Marketing investment as a percentage of sales varies significantly from brand to brand. Direct-to-consumer brands looking to gain immediate sales can find marketing costs represent more than 30% of their base, whereas more established brands may allocate between 5%-15% (P&G is famously at 11%). Increasingly, that cost is moving into areas such as ecommerce, customer experience, digital marketing and programmatic.
Much of the focus has been on how marketers can make that investment work better. There has been an abundance of re-pitches to negotiate fee structures in a more modern and transparent way. A series of brands have taken back some of the planning and execution of the budgets to an internal team. And most have restructured their internal and external resources. When we look at programmatic in Europe where 39% of advertisers have in-housed completely (although I believe this skews to DTC brands), 42% of which say it’s because of cost-efficiency.
However, what seems to be missing in most of these initiatives from brands is the ability to maximize capability. When you become incredibly price sensitive, everything appears to be a commodity. A clear example of this is how brands consider their external suppliers and the costs in which they garner. They’ll routinely benchmark salaries, overheads and profits against industry norms (often using consultants to support this), effectively treating talent and culture as one and the same. That can then lead them to make in-housing or supplier decisions that are fundamentally flawed.
From a practical programmatic perspective, the focus has been on transparency, ranging from logging into programmatic tools all the way through to supply chain auditing (in which there are often huge gaps). Transparency should not be a differentiator for a supplier or technology in 2019. If transparency is no longer a differentiator, then capability is. Brands need to start assessing their overall marketing capability beyond cost.
You can distill this down into three key elements: people, process and technology.
Every employee is different, and their relationship with their workplace is unique. Observing how they feel about their employer and how the culture allows that team/individual to perform is absolutely critical to successful capability. For example, programmatic is pretty exciting (I recognize I’m biased), but imagine if the person working on your account just comes in to do their job because the culture doesn’t reward success or encourage enjoyment. Brands won’t get the best employees since they’re potentially the cheapest line-items on a spreadsheet.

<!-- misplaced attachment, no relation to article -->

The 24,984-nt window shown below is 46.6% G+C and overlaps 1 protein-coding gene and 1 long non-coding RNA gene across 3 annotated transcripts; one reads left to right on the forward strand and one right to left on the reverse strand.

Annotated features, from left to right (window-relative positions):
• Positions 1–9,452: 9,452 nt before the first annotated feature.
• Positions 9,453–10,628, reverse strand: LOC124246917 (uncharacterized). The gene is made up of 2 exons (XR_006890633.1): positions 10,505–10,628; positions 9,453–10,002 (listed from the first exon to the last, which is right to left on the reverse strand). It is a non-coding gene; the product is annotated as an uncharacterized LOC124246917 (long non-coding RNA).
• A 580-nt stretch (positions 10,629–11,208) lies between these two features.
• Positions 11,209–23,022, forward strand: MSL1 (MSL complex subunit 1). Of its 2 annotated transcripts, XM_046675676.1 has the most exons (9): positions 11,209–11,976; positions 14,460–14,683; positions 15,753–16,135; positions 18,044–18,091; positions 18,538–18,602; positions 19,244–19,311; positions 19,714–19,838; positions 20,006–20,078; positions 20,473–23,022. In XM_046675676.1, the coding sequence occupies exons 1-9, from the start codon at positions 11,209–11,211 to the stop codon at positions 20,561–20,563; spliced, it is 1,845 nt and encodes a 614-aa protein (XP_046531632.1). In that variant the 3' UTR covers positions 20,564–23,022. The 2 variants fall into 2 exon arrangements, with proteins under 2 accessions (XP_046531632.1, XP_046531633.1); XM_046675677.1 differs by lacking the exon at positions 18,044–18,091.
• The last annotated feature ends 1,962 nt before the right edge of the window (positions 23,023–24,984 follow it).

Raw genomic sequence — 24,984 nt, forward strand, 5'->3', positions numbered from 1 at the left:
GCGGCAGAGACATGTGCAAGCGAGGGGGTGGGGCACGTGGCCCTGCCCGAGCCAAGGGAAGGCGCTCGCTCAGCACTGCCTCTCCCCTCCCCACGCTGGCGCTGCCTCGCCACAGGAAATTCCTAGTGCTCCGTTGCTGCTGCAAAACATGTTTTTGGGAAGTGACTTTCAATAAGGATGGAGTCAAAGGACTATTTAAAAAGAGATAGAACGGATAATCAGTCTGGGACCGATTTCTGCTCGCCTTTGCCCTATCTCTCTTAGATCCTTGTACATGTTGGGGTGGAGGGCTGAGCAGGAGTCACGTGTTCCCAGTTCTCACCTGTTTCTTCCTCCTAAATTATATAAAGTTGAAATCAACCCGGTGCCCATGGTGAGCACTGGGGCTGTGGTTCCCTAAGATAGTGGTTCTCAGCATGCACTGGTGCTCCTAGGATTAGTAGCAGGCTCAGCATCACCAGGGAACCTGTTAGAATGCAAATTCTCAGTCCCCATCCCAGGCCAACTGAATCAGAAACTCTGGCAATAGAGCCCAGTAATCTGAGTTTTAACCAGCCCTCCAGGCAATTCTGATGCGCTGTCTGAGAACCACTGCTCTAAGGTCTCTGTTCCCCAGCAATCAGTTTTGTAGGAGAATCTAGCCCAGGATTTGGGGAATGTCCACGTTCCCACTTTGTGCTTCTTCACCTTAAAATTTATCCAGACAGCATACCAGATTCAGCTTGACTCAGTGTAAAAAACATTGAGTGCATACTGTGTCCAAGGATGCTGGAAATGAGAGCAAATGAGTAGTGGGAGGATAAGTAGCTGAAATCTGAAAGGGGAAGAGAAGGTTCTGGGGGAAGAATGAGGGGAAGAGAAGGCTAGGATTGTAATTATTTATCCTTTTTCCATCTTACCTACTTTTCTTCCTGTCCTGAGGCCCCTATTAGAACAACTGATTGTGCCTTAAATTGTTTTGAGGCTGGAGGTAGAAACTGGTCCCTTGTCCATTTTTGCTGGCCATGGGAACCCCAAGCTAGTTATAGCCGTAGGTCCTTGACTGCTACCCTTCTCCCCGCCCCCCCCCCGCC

The way in which employees are remunerated is a factor that also ties to culture: frequency of pay review, performance-based incentives and value-adding company benefits. These are all things that enable a brand to get a great team that wants to challenge the norm and push the business further.
Selecting and implementing a technology partner that can deliver on an advertisers’ business objectives isn’t a simple ticking of the box, despite what large research companies will have you believe. It’s about working with technologies that allow you to customize around your specific challenges and providing a team of experts who are readily available to call upon.
Programmatic technology is not at the point of commoditization yet, so working with the right vendors to ensure they are innovating in the right areas is fundamental to a good programmatic capability. Too often, tech partners fall by the wayside as they don’t keep up with the pace of the industry or find ways to challenge Google.
This is arguably a bit dull topic, but very important. The number of points that need to align to get a campaign live is significant. Having a rock solid process in place pre-/during/post-activation is at the heart of good programmatic capability. For example, understanding the billing process from start to finish, implementation of brand safety approach, pacing and budgeting of campaigns versus a media plan and the derivation of relevant insights are all fundamental to lock down.
Process is the unsung hero of good capability. Without lean processes, automated ways of doing things and rigorous checks, campaigns can go wrong quickly with the combined effect of massively inefficient use of resources, frustrated team members and wasted cost.
There are many more questions that need to be asked to differentiate and find the right capability across the three areas, but fundamentally, if you double down on investing in the best capability structured in the right way, you will see bottom line business growth way beyond some primitive spreadsheet exercise. If you can bring these three areas together successfully and do them exceptionally well, you’ll have fantastic campaigns and customer experiences that drive growth.